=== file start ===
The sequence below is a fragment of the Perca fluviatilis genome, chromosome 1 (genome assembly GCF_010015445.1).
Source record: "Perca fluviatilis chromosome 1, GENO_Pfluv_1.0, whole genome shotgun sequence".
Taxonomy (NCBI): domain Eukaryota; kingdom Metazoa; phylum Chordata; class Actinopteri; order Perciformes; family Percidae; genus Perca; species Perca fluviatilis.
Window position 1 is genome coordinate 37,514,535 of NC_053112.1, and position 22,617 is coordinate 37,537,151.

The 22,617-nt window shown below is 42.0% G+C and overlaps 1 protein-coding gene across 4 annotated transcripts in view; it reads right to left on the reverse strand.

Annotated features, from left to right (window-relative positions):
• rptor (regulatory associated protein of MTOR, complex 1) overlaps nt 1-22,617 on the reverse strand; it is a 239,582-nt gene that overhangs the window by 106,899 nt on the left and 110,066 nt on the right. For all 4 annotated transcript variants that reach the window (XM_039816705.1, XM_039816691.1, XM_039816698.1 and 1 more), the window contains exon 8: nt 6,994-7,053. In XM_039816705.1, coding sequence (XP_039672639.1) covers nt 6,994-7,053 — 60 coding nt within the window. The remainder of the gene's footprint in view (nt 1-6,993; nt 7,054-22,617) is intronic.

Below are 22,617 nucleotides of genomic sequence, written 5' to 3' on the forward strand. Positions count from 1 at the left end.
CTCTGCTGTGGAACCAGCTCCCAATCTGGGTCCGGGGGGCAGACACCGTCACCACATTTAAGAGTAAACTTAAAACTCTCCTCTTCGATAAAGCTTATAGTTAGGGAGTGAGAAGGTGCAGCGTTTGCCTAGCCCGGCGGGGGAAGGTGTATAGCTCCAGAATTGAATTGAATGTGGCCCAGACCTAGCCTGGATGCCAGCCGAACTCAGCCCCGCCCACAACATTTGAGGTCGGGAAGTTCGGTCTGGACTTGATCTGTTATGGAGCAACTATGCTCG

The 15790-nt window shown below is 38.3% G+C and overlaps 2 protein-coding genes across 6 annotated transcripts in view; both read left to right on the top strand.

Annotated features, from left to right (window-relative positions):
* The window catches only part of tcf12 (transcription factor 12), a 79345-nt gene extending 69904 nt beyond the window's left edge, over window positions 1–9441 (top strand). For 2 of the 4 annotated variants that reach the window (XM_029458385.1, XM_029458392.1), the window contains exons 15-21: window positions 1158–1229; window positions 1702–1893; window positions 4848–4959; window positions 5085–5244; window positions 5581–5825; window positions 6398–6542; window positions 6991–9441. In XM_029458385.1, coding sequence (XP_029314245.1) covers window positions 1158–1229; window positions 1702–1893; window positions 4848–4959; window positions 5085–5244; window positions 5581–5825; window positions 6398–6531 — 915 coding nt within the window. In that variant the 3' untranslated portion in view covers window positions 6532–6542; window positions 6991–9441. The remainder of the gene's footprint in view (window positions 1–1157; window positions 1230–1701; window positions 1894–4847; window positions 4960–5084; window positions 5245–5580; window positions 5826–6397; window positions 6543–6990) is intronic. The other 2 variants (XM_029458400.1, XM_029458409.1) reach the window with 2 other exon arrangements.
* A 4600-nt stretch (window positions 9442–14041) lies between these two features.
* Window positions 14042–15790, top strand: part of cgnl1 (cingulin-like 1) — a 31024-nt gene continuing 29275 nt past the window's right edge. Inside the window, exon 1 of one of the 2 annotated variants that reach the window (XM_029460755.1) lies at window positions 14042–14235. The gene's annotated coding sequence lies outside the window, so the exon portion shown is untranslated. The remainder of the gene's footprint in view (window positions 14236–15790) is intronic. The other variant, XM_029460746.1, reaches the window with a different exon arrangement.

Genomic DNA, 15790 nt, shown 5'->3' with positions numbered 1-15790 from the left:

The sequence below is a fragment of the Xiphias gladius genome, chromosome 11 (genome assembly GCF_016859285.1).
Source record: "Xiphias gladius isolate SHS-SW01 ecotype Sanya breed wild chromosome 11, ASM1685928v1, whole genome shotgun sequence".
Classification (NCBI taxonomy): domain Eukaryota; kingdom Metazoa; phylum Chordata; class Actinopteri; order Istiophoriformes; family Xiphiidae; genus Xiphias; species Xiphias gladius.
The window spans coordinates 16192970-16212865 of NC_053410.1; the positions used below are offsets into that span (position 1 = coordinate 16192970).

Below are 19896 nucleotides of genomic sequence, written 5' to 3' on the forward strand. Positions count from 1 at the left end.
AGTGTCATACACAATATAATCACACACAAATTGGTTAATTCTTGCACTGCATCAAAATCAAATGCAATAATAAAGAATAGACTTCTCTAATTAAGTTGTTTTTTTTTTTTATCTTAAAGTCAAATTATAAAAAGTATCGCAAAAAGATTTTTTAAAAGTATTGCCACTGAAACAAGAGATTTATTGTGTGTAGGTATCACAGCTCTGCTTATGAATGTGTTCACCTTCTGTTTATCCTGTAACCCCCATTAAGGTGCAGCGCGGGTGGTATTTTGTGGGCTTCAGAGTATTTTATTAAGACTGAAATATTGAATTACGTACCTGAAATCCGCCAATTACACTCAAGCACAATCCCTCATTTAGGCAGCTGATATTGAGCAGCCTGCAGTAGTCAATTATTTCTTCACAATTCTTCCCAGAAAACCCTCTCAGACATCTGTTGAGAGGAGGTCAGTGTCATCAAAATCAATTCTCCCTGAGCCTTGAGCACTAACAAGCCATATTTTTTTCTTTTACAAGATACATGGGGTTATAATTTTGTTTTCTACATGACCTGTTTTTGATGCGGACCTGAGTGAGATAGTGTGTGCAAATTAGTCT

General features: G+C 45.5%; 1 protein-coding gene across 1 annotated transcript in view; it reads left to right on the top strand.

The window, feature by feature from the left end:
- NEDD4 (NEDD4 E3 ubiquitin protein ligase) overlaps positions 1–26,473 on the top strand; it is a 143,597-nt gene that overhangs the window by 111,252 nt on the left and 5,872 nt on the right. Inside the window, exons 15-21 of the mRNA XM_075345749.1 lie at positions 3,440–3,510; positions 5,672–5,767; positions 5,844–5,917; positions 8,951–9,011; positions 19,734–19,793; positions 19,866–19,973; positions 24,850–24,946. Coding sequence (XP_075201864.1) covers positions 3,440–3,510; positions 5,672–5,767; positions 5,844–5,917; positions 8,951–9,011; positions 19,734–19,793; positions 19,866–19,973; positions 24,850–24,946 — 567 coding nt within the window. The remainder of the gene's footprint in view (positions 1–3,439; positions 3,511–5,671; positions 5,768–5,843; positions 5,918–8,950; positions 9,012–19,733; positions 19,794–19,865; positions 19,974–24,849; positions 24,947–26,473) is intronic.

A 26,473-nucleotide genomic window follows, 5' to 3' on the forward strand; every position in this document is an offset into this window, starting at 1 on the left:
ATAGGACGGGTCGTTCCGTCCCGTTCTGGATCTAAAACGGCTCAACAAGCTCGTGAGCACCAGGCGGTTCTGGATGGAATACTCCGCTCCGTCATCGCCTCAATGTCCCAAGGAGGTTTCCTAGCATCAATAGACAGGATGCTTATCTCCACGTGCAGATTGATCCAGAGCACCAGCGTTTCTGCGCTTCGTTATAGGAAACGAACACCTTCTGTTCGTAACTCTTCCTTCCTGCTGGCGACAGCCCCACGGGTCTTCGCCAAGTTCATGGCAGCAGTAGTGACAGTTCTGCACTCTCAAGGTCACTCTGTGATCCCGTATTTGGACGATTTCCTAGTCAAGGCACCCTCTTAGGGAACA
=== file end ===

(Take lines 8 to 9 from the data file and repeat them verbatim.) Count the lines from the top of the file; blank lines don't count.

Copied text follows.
Below are 22,617 nucleotides of genomic sequence, written 5' to 3' on the forward strand. Positions count from 1 at the left end.
CTCTGCTGTGGAACCAGCTCCCAATCTGGGTCCGGGGGGCAGACACCGTCACCACATTTAAGAGTAAACTTAAAACTCTCCTCTTCGATAAAGCTTATAGTTAGGGAGTGAGAAGGTGCAGCGTTTGCCTAGCCCGGCGGGGGAAGGTGTATAGCTCCAGAATTGAATTGAATGTGGCCCAGACCTAGCCTGGATGCCAGCCGAACTCAGCCCCGCCCACAACATTTGAGGTCGGGAAGTTCGGTCTGGACTTGATCTGTTATGGAGCAACTATGCTCG